Never say never to the Working Time Directive

Labour Party

Andy Egan from BECTU, the TV technicians union, has expressed his union’s concern that the Conservative-Liberal Democrat Coalition would be even more opposed to the EU Working Time Directive than the previous government.

Speaking on Monday at the quarterly meeting of the European Working Group of the main trade unions in the entertainment and creative industries,  Andy agreed with me that it was now extremely unlikely that the UK would fully sign up to the Directive.

The Working Time Directive, which allows for a maximum of 48 hours to be worked a week, is an important piece of social protection legislation preventing employees working excessive hours.  However, despite efforts in the EU to allow the 48 hours to be averaged out over a 12 month period to provide for peaks and troughs in working requirements, i.e. 60 hours one week, 50 another and maybe 30 another up to a total of 2,496 (52×48) hours a year, the British Government never saw fit to sign up to this important Directive.

Trade unions across the board remain extremely disappointed at the failure to end the UK opt out on Working Time.  I believe e should continue this campaign for fair working hours and must not give up.

I also presented the following report on my work on the Culture and Education Committee to the meeting:

The Culture and Education Committee in 2009/10

It has been an exciting year in the Culture and Education committee; with the introduction of the Lisbon Treaty we have seen our role expanded now to cover sport and youth as well.  As leader of the Socialists and Democrats on the committee I have been involved in many interesting and constructive debates over the last year, ranging from the regulations of players agents in sport to how we can create a greater dialogue between universities and business.  Recently, I personally hosted an event for the Federation of Actors, which looked at the need to take greater consideration of the gender perspective in the media.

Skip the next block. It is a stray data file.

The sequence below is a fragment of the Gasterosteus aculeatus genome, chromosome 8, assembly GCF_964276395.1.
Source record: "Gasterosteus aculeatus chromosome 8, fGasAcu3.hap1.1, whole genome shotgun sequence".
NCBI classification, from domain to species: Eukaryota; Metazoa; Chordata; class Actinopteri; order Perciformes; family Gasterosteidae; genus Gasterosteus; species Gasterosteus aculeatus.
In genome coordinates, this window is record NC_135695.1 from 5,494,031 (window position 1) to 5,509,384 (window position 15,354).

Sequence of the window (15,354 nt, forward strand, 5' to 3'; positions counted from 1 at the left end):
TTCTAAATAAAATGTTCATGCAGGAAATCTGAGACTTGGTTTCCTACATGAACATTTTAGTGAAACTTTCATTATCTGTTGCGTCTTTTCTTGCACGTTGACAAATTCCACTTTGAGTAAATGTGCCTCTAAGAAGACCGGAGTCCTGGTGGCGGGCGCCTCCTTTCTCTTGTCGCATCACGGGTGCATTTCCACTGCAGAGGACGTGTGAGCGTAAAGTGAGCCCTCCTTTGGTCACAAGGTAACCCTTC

Journalism and New Media

My fellow MEP Morten Lokkegard, from the Alliance of Liberals and Democrats for Europe (ALDE) has been writing a very interesting report on the Journalism and the New Media which I have been following closely.  Amongst other things the report examined how we in the European Parliament might encourage more coverage of our activities in the press, since a lack of knowledge meant the citizens of Europe were at a disadvantage.  It also looked at the future of print journalism in the internet age.  It was a very interesting report and now that it has gone through the Culture and Education committee, I hope its recommendations will be taken seriously by the European Commission.

European Heritage Label

Probably the most substantial piece of legislation going through the Culture and Education committee is one that will create a European Heritage Label.  This will be something like the blue plaques that we have in the United Kingdom, but specifically for sites important to the history of Europe.  I’m very glad that my colleague from the Socialist and Democrats, Chrysoula Paliadeli, will be taking the lead on this report.  Ms Paliadeli is a Professor of Archeology so will be able to write a very informed and constructive report that will make exactly the right recommendations for the creation of this label.

Early Years Learning in the European Union

I am excited to have been given the opportunity to write a report myself which will focus on Early Years Learning in the European Union.  I have seen statistics recently that demonstrate that the early years in a child’s educational development have a huge impact on their future success.  If proper attention is paid to a child’s development at the pre-school age then there is dramatic drop in the likelihood of early school leaving and poor grade retention.  The United Kingdom has made a lot of progress in this area with schemes like Sure Start, but I want to see if there are ways we can share best practices across Europe. 

Future Work of the Committee

Regarding the next six months in the Culture Committee, I will be co-signing a written declaration asking for the commission and member states do not reduce funding for grassroots level sports, given their importance to community cohesion and individual health.  The committee will also be writing a legislative opinion the Child Sex Abuse Images report that is going through the parliament.  I will be working closely with my colleague Petra Kammerevert on this very important and difficult issue.

One thought on “Never say never to the Working Time Directive

  1. “I believe e(sic) should continue this campaign for fair working hours and must not give up”

    Or in more straight forward language; you want to prevent me from working the hours that I think are appropriate.

    Thanks a bundle.

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